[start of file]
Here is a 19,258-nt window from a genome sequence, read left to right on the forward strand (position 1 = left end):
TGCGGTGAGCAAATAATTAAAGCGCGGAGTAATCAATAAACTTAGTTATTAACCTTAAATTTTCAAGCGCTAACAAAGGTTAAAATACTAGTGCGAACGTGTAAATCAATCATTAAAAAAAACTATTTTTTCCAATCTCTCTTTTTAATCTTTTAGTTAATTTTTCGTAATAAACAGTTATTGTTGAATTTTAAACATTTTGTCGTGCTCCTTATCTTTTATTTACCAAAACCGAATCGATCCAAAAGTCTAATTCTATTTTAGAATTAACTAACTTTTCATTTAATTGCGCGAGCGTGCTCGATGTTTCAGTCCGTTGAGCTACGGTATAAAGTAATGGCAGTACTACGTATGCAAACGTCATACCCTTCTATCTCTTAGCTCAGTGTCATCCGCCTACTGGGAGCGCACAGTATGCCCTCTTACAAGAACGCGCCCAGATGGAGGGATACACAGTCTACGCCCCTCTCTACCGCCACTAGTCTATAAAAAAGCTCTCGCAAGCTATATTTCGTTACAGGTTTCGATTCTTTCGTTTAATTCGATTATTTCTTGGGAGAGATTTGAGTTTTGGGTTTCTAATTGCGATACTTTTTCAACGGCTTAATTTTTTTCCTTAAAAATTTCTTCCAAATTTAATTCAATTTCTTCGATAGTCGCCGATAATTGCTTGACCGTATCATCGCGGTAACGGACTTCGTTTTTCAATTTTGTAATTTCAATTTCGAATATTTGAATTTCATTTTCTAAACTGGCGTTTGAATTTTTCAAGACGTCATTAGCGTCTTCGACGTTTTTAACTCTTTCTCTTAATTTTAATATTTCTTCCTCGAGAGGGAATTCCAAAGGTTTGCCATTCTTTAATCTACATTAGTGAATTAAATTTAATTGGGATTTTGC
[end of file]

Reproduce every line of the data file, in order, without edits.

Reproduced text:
Here is a 19,258-nt window from a genome sequence, read left to right on the forward strand (position 1 = left end):
TGCGGTGAGCAAATAATTAAAGCGCGGAGTAATCAATAAACTTAGTTATTAACCTTAAATTTTCAAGCGCTAACAAAGGTTAAAATACTAGTGCGAACGTGTAAATCAATCATTAAAAAAAACTATTTTTTCCAATCTCTCTTTTTAATCTTTTAGTTAATTTTTCGTAATAAACAGTTATTGTTGAATTTTAAACATTTTGTCGTGCTCCTTATCTTTTATTTACCAAAACCGAATCGATCCAAAAGTCTAATTCTATTTTAGAATTAACTAACTTTTCATTTAATTGCGCGAGCGTGCTCGATGTTTCAGTCCGTTGAGCTACGGTATAAAGTAATGGCAGTACTACGTATGCAAACGTCATACCCTTCTATCTCTTAGCTCAGTGTCATCCGCCTACTGGGAGCGCACAGTATGCCCTCTTACAAGAACGCGCCCAGATGGAGGGATACACAGTCTACGCCCCTCTCTACCGCCACTAGTCTATAAAAAAGCTCTCGCAAGCTATATTTCGTTACAGGTTTCGATTCTTTCGTTTAATTCGATTATTTCTTGGGAGAGATTTGAGTTTTGGGTTTCTAATTGCGATACTTTTTCAACGGCTTAATTTTTTTCCTTAAAAATTTCTTCCAAATTTAATTCAATTTCTTCGATAGTCGCCGATAATTGCTTGACCGTATCATCGCGGTAACGGACTTCGTTTTTCAATTTTGTAATTTCAATTTCGAATATTTGAATTTCATTTTCTAAACTGGCGTTTGAATTTTTCAAGACGTCATTAGCGTCTTCGACGTTTTTAACTCTTTCTCTTAATTTTAATATTTCTTCCTCGAGAGGGAATTCCAAAGGTTTGCCATTCTTTAATCTACATTAGTGAATTAAATTTAATTGGGATTTTGC